GUANGZHOU, China – China has approved Ant Group to operate a consumer finance company, a key positive step in the forced restructuring of its business just months after regulators curbed its record listing.
Ant will hold a 50% stake in the new entity and contribute 4 billion Chinese yuan ($ 625.93 million) to the share capital, the China Banking and Insurance Regulatory Commission said Thursday.
Six other shareholders will contribute 4 billion yuan and hold the remaining 50%. The company will be registered in Chongqing City, in the southwest, with a total registered capital of 8 billion yuan.
In particular, the company will be able to grant personal loans and issue bonds. The consumer finance company will also house the credit activities of Ant, Huabei and Jiebei. These are essential for the business and were previously big revenue drivers.
In November, Ant Group, which is controlled by billionaire Jack Ma, was due to conduct a record-breaking $ 34.5 billion IPO in Shanghai and Hong Kong. But Chinese officials ended the listing two days before it was supposed to happen, citing regulatory concerns.
The People’s Bank of China ordered Ant Group to come up with a turnaround plan in December and approved a series of measures in April. One of them includes Ant Group becoming a financial holding company, which could mean the company will become more regulated like a bank.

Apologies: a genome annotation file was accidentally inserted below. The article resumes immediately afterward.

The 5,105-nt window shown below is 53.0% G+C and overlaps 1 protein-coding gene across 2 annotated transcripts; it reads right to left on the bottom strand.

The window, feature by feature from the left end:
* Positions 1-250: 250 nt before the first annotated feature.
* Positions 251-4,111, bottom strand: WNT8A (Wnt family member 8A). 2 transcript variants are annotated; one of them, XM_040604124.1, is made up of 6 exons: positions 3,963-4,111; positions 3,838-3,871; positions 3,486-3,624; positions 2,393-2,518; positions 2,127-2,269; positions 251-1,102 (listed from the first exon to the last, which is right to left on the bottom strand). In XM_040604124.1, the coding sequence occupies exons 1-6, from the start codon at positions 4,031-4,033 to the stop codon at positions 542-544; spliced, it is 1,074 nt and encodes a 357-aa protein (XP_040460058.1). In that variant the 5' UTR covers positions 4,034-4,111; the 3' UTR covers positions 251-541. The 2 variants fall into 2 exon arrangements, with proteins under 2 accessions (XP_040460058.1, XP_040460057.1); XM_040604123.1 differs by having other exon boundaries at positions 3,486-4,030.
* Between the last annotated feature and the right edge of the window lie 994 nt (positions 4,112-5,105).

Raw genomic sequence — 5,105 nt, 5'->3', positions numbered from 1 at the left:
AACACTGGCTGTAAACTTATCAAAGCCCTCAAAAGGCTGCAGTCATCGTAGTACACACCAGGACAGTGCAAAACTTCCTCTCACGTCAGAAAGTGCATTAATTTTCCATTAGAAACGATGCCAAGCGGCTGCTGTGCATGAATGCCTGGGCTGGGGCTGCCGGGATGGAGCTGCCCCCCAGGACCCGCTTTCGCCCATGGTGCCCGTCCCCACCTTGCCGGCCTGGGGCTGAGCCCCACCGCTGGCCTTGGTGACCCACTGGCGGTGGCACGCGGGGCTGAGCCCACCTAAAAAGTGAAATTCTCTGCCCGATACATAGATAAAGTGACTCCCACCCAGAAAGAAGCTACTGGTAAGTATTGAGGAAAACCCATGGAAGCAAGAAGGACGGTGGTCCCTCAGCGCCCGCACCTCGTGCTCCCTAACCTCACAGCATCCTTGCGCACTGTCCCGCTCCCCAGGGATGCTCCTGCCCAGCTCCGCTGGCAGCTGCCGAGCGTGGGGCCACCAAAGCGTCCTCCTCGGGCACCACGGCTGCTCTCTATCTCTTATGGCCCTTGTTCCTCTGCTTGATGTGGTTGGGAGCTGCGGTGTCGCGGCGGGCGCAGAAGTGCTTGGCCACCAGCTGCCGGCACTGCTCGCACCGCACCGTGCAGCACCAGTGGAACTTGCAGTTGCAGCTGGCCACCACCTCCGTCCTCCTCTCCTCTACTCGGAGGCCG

While this has yet to happen, setting up and operating a consumer finance company is an important first step for Ant Group in resolving its regulatory issues.
“This is a positive sign for Ant because it means that regulators still support Ant being in the lending business – except that she is now in a position to regulate them.” Kevin Kwek, managing director and senior analyst at Bernstein, told CNBC. “The other bright spot is that this indicates progress for Ant in restructuring its business in accordance with regulatory requirements.”
“Under the guidance of regulators, Ant will work with other shareholders of Chongqing Ant Consumer Finance Co., Ltd. to meet the needs of consumers and continue to improve the quality of financial services and risk management capabilities,” said a spokesperson for the Ant group. said Thursday.
A logo of the Ant Group is pictured at the headquarters of the company, a subsidiary of Alibaba, in Hangzhou, Zhejiang province, China on October 29, 2020.
Song of Aly | Reuters
Before the IPO was suspended, Chinese regulators began to worry about tech companies offering banking-like services such as loans and their impact on financial stability.
Ant Group offers loans underwritten independently by the company’s partner financial institutions, which include around 100 banks. In the six-month period ended June 30, 2020, that represented about 39% of its revenue, the bulk of it. Loans were previously offered through Huabei and Jiebei products.
Now Ant will have to make it clear which financial institution is making the loan, an anonymous CBRIC official told the 21st Century Business Herald. Any loan through the Huabei and Jiebei brands will have to be partially taken out by Ant’s consumer finance company, according to the report. A person familiar with the case, who preferred to remain anonymous, confirmed to CNBC that the details of the report were correct.
Ant’s scrutiny sparked a regulatory attack on Ma’s empire, which included a $ 2.8 billion fine in an anti-monopoly investigation into e-commerce giant Alibaba.